Do not go quietly into the night

Since leaving south Florida, I have not seen near as many beautiful sunsets in the northern part of the state (mostly due to old-growth trees and a hilly landscape, which is why I wanted to move in the first place so it is a fair trade). Also, practicing falconry on a nearly daily basis those days put me in a good position to catch these awe-inspiring works of God. This photo is one such case, and one of the nicest sunset photos I have had the honor of capturing. So remarkable I can remember the exact details of the outing*, which says something as my memory bank is full and has been dumping its cache of old lives not so easily remembered these days.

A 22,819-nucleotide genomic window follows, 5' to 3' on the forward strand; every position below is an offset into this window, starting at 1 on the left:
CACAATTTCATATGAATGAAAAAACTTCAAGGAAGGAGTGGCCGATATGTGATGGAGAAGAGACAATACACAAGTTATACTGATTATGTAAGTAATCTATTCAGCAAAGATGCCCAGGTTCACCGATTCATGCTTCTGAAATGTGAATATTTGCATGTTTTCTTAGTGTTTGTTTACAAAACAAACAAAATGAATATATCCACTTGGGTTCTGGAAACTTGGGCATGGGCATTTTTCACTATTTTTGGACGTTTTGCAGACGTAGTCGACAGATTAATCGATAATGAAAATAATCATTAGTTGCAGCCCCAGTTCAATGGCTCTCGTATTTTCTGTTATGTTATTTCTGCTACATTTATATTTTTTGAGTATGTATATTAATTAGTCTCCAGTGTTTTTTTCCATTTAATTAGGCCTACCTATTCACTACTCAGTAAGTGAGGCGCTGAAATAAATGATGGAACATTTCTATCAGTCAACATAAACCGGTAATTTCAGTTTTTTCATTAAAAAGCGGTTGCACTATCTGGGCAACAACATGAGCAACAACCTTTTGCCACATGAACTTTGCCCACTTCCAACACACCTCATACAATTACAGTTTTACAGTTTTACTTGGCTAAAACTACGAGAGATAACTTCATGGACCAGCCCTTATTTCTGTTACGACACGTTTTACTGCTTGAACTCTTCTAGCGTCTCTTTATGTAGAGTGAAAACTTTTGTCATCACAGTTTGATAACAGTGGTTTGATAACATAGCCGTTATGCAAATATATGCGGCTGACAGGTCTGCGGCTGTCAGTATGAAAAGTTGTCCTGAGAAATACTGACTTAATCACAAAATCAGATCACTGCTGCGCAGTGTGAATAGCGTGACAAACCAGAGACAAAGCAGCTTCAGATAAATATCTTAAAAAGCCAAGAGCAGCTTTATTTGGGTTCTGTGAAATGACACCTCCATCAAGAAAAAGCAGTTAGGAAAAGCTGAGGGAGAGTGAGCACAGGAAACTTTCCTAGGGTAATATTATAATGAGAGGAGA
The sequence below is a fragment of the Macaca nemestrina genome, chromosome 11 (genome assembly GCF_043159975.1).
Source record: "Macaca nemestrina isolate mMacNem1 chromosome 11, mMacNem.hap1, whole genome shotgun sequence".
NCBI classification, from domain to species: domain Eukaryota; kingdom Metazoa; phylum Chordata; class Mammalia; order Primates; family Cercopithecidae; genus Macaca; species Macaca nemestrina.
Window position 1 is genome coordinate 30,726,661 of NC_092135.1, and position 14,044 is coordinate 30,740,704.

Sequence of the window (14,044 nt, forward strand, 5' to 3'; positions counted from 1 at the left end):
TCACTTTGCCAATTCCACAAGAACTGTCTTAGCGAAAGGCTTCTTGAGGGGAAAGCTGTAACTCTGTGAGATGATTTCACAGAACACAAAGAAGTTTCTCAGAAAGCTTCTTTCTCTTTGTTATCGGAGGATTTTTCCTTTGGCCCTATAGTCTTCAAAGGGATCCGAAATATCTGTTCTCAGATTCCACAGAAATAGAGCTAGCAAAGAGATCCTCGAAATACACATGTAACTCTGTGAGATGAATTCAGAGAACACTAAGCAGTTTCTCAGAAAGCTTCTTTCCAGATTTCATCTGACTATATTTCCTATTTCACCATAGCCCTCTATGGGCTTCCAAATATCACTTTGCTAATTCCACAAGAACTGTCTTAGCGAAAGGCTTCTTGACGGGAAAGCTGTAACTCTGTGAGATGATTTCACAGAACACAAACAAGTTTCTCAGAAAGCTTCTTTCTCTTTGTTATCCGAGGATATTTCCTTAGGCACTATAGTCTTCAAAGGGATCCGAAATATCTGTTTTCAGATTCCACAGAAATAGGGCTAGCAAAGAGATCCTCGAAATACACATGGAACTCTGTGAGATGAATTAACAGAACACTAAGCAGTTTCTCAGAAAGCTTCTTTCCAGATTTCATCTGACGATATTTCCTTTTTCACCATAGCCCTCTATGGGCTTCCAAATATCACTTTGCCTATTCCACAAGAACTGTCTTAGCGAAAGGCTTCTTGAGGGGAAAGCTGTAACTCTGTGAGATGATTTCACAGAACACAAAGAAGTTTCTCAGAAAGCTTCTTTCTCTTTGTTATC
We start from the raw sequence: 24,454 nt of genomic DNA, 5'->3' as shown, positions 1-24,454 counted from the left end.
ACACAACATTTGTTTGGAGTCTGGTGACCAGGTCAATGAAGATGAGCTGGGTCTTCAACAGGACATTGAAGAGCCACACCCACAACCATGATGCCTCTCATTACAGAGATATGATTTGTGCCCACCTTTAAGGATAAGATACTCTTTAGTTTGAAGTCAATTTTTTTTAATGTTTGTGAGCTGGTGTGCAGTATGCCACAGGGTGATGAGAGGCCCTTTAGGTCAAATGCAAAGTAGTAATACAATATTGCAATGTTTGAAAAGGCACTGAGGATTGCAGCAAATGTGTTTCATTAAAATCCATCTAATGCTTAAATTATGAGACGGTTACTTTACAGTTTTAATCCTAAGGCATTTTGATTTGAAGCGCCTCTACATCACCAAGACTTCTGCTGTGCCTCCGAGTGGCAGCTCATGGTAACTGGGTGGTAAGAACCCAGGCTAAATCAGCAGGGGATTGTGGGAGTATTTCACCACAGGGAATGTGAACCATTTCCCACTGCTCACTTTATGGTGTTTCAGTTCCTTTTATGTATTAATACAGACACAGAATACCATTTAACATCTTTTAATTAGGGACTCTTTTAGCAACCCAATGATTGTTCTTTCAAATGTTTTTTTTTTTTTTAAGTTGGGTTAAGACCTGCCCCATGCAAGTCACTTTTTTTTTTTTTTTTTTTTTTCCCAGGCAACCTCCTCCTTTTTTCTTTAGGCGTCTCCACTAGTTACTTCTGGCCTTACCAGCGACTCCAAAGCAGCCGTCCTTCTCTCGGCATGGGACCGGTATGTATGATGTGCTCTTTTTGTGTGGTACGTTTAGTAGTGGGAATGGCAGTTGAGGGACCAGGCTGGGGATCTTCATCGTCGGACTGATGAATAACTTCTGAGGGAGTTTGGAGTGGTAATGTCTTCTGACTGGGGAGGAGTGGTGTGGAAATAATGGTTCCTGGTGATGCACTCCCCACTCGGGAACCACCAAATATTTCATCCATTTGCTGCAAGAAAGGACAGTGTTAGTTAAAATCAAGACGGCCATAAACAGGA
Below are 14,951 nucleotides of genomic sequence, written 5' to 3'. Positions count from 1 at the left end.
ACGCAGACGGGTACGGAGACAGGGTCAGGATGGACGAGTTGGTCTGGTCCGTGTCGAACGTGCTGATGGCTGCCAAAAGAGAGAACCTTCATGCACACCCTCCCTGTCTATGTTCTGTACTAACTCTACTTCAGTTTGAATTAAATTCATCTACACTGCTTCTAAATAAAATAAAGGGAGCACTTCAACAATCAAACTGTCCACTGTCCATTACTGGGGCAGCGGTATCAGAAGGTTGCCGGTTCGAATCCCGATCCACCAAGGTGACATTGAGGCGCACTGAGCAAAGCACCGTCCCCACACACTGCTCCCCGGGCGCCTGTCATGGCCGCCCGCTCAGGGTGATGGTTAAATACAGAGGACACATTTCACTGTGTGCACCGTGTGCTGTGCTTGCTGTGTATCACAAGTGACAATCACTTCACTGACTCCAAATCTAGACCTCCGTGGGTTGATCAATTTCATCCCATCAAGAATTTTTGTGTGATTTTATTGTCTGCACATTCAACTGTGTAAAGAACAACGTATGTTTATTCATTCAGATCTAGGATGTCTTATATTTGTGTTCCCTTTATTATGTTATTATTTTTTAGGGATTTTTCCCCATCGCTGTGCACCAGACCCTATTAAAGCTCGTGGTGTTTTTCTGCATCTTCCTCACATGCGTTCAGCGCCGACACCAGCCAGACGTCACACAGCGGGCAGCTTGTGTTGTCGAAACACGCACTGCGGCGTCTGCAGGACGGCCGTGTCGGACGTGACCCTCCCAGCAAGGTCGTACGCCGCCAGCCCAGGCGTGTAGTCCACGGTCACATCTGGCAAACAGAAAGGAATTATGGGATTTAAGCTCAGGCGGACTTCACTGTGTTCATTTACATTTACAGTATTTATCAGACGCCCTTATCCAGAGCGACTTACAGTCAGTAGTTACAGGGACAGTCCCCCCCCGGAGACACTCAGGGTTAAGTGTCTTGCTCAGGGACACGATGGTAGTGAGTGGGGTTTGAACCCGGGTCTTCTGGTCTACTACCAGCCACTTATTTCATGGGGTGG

*It was early Autumn 2006 in south Florida, and though seasons never really switch there was just a hint of lower humidity and drop in temperature to let you know things were changing ever so slightly. The Cooper’s hawk that I started training as a brancher (just our of the nest, but not adept at flying yet) was into its first hunting season and doing very well, catching game in magnificent fights that showed the aerial superiority of Accipiters through lightning speed and a grace rarely seen outside of a David Attenborough series. Of course, being granted access to this type of beauty comes at a cost and those who fly or have flied accipiters know exactly what I am talking about. For those who have not or are not into falconry, flying a Cooper’s hawk (or nearly any Accipiter) is akin to dating a supermodel. It takes a daily work and dedication to keep the relationship pleasant. Miss a day and neglect your charge for some time with friends, or even just a day off, will certainly pay its dividends in aggression, bad feelings, and resentment which takes weeks to move past. But I digress, this is about the sunset and not the bird. I was with a good friend (also a falconer) and my brother, just closing out a successful day of hunting and heading to our ritualized feast of grilled chicken, black beans, yellow rice, and sweet plantains at Pollo Tropical when this sunset grabbed our attention. It was stunning (my photo does not do it justice) and we all just stood there in awe. My analytical brain broke the spell long enough to grab the camera and capture this photo. We stood there until after the sun set and the mosquitos made us their feast before moving on. I think the itch to get back into falconry is getting stronger with these last few posts…

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